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  • Sprocket Change

    Does anyone have a recommended sprocket setup for the TL? I currently have a 42 tooth rear and not sure what front, however 17 tooth is stock. I keep eating up the aluminium rear sprockets, this will be my 3rd one I have had to buy. I found these titanium sprockets from sidewinder sprockets and wonder if anyone has tried them or knows anything about them. They claim that if you wear it out, they will replace it for free. I might go with a 15 or 16front and a 42 rear, which switches the ratio from 2.37 to 2.80. I realize I will have more low end torque and less top end speet which is fine since i'm not into speeding so much anymore.

  • #2
    Re: Sprocket Change

    I run the stock sprocket sizes so I can't recommend any changes there. But I will say that you should stop waisting your money on aluminum or titanium sprockets. Steel sprockets are the way to go as far as longevity is concerned. They are cheap and last longer than anything else. Yes those lightweight ones will provide a slight advantage in parsitic power loss. However I think the durability factor and price makes steel the winner for anything but a true race bike.

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    • #3
      Re: Sprocket Change

      Use steel.

      Run a 17T front and whatever one the rear.

      15T is too small.
      "I spent most of my money on Scotch, women and cigarettes. The rest I just wasted"

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      • #4
        Re: Sprocket Change

        :iws: whatever you do, stay 17t in the front. I have the aluminum carrier/steel tooth rear sprocket from sidewinder. Not sure of the mileage, but there is quite a bit with very little wear....(and it looks pretty)

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        • #5
          Re: Sprocket Change

          anything smaller than 17 in the front will EAT UP THE RUBBER PIECE that protects the swing arm. the rear doesnt seem to matter so much.

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          • #6
            Re: Sprocket Change

            The sidewinder stuff is pretty good stuff, or at least I bought into their propaganda based on recommendations from dirtbike racers.

            wingnut11 must be unfamiliar with the sidewinder TI-moly, or Ti-II. These are not all-titanium, but a very very strong alloy. I have their old tri-metal rear, which looks cool, but their Ti-II is one piece and probably functions better. They are made for longevity, not just light weight (though they are also shaped to be light and a light alloy). The alloy is 6 times harder than hardened aluminum and 3 times harder than the stainless steel most other companies use. I think my front is ti-moly, but it might be their tool steel, I really can't remember. Sidewinder also offers other options, like stainless, or high carbon, or tool steel, or arcaft aluminum alloys. In Ti-II I think a front is under a hundred, and a rear is about $175. Not cheap. But excellent.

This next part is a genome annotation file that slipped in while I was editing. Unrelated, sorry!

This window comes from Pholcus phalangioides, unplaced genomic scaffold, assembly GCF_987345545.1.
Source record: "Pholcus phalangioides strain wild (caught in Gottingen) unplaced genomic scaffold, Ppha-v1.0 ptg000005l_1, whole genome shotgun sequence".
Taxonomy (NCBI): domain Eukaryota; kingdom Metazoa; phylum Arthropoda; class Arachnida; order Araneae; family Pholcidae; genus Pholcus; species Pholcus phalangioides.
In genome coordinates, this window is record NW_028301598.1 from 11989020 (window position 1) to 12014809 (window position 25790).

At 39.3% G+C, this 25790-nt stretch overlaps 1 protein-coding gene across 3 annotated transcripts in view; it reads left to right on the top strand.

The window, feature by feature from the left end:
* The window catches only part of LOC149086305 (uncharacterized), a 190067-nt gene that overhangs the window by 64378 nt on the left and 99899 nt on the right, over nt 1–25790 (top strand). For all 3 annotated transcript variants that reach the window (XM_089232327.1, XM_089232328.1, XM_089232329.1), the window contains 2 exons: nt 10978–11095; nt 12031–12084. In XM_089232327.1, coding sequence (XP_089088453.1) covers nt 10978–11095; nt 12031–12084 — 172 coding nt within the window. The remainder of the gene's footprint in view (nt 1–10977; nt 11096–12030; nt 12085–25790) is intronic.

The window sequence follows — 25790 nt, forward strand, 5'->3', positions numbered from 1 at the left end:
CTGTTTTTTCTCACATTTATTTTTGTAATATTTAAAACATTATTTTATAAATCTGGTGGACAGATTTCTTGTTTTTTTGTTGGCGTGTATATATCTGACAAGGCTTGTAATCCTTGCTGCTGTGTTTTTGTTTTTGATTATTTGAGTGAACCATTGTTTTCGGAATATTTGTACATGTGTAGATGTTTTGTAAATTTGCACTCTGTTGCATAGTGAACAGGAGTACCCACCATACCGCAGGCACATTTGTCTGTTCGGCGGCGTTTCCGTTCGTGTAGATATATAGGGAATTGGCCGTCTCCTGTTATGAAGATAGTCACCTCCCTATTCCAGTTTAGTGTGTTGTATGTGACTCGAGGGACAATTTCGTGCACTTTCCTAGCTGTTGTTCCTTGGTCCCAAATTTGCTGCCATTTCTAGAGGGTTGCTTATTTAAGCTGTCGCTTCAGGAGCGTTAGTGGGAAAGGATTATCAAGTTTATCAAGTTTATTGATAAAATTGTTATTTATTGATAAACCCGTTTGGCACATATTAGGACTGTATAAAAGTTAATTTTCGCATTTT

Problem I have is that I prefer 630, but some of the best stuff from sidewinder is 520.

            If you went thru 3 rear sprockets without changing the chain that's a real problem. As the chain wears, the bearings between the side plates and pins wear and that play increases the spacing between pins; that makes the full force be carried by just one roller on the chain, with a jolt when it transfers to the next. Time for all new sprockets and chain. Bad chains are what wears out your sprockets.

            I use sidewinder sealed chain now too. But it is expensive, so I consider the very best DID chain also to be a good investment.

            Of course when you change sprocket ratios you will need a yellow box or other way to correct your speedometer and odometer.
            Last edited by cyclecamper; 07-14-2010, 07:46 PM.
            It's about control skill; this is a motorized dance for joy and not Russian roulette.

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            • #7
              Re: Sprocket Change

              Yes I am unfamiliar with sidewinder anything. For me I'm not going to pay $175 for a sprocket. Even if it is 3 times as hard as steel. Why? Well a steel sprocket cost less than $50, and will last several years. The steel one on my TLR is four years old with at least 15,000 miles on it. At the rate it's wearing I'll get a few more years out of it yet. And yes I've been known to ride in a spirited manner quite a bit. So sure there is some fancy (expensive) hi tech stuff out there, but sometimes the simplest solution is best.

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              • #8
                Re: Sprocket Change

                I'm running a 17t in the front and a 45t in the rear. I love the setup, it wheeilies too easily. Oh and I say stick with steel sprockets. I've only had trouble with those aluminum vortex ones.
                Last edited by TL_Rider; 07-16-2010, 04:39 PM.

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                • #9
                  Re: Sprocket Change

                  hey cyclecamper, how many links did you use when hooking up a 630 chain please?
                  Cheers
                  If you can't beat them ...

                  Arrange to have them beaten!

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                  • #10
                    Re: Sprocket Change

                    Depends on where I put the axle on the extended swingarm.

                    Plus I use large sprockets, like a 19 front is my norm.
                    It's about control skill; this is a motorized dance for joy and not Russian roulette.

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